You're a manager that searches for savings in your enterprise, which are a real bane. No wonder, these are, among others, the elements necessary to maintain production lines. Consequently, the savings make the sales bars appropriately high. Not even mentioning the daily work improvement. However, all of these activities aren't resistant to introducing further changes within processes. The question is, then, how to manage them to optimize processes as much as possible, and at the same time, generate savings? Can interactive data visualization and process modeling tools support making changes?
Let's imagine a typical situation, which (unfortunately) is commonplace in many companies. One of the responsibilities of managers is reporting using data placed in an extensive Excel visualization spreadsheets. Working on this type of tool can be troublesome for several reasons. Often, it is the employee's responsibility to find a solution that will allow them to do their job as quickly as possible, especially when it comes to excel visualization. Therefore, formulas, macros, and other facilities are created internally for the data contained in Excel. In turn, work on internal tools and managing Excel visualization dashboards aimed at working with an extensive worksheet is not obvious and easy to implement for every employee. The element of the probability of a decrease in work efficiency and the risk of making mistakes while performing it also sneaks in here.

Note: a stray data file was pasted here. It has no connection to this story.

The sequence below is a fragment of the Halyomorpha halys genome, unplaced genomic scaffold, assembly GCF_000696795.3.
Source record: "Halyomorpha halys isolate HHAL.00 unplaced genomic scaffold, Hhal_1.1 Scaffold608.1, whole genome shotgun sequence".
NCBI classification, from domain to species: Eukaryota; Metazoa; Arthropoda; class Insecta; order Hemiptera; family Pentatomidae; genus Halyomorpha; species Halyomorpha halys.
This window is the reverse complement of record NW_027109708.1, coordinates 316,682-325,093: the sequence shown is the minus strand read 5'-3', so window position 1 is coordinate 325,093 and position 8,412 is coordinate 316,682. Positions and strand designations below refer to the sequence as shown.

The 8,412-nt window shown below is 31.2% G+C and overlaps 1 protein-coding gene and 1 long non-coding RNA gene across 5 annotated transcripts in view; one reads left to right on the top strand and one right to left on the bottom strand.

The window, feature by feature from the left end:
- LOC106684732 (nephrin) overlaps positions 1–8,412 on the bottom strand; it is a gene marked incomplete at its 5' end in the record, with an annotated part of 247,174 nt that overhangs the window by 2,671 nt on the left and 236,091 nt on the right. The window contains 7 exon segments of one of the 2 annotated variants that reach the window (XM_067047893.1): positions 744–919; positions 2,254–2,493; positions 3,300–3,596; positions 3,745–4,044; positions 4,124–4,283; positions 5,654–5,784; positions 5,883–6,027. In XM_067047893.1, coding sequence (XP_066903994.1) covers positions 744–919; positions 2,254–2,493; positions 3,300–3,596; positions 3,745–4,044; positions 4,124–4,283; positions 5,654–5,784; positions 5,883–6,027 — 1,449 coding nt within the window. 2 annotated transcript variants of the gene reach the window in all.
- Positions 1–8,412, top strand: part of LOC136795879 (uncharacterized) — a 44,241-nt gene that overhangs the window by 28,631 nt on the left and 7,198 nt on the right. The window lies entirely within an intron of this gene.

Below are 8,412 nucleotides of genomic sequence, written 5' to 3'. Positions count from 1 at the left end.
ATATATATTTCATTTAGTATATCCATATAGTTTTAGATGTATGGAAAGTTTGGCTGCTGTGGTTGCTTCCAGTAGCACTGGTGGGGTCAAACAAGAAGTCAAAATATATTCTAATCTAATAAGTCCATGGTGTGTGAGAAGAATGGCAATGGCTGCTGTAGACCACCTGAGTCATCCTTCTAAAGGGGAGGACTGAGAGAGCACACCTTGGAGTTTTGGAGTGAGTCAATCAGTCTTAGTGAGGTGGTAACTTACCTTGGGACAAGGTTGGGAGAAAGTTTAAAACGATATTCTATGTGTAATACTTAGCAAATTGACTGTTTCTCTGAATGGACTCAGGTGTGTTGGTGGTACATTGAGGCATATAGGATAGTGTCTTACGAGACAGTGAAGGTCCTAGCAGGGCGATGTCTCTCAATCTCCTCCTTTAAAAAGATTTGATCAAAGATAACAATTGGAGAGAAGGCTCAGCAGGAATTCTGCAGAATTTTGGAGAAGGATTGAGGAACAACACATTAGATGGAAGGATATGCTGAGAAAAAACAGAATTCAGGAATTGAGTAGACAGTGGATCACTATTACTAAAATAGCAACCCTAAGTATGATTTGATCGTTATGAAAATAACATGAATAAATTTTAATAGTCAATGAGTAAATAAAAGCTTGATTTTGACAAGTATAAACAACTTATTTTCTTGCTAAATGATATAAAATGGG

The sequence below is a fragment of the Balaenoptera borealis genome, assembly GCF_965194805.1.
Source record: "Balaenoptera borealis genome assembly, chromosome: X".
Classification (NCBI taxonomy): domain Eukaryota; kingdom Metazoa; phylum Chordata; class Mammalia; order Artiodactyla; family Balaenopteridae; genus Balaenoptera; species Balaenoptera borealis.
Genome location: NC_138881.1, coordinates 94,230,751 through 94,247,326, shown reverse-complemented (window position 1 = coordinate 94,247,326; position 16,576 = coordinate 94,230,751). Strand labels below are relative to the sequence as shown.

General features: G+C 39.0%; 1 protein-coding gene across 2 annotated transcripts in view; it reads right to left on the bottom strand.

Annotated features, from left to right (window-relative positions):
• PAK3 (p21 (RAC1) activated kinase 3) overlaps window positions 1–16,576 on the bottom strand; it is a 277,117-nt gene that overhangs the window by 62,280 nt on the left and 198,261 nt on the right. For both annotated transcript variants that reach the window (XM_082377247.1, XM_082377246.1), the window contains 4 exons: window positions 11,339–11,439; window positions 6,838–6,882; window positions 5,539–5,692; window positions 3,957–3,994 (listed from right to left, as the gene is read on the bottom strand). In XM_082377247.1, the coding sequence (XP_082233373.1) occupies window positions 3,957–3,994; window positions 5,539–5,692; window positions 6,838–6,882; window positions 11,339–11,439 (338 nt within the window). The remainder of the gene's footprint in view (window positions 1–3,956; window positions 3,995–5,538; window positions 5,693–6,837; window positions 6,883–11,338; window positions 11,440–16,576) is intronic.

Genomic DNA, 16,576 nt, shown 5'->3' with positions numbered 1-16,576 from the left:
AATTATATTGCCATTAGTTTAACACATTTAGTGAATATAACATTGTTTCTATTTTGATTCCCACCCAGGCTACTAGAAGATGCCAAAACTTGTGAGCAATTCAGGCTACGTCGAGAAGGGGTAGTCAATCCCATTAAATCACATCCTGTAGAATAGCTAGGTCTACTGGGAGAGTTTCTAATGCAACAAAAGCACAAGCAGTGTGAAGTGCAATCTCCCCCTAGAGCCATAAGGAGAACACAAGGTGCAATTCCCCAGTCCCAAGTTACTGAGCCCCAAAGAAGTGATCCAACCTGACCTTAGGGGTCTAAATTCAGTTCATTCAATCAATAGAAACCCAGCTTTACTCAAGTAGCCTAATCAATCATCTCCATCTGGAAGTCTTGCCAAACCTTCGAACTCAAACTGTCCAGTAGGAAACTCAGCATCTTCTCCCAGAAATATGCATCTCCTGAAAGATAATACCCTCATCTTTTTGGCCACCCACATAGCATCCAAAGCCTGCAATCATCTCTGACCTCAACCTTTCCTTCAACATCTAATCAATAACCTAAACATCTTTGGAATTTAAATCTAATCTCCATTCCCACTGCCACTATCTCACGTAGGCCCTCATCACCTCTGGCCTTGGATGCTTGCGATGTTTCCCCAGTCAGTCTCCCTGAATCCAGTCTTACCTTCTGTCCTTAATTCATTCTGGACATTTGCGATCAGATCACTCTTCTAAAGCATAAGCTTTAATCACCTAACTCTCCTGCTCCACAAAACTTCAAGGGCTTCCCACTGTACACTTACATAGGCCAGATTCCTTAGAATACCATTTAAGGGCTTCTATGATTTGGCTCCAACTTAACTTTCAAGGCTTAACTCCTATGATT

Introducing a new person to a project usually involves making several decisions related to presenting the project. This action makes it readable so the new team member quickly understands the work methodology. Of course, this involves outlining what the processes are and what dependencies govern them. This is not only a challenge for the leader but also a team member who usually has to master the specificity of a given project immediately. Consequently, the two questions may be asked- how high the threshold for entering the project was? How complicated processes must be assimilated so that in a short time a new person can freely contribute to the project? We will try to answer these issues in the second part of our series ‘Data: Depicted’.
What causes the greatest dilemma in companies, which use and work on data? Lack of trust, one would say. In this series, we will cover the most bothering questions related to data and processes occurring in large enterprises. To start with here’s a first step to getting you introduced.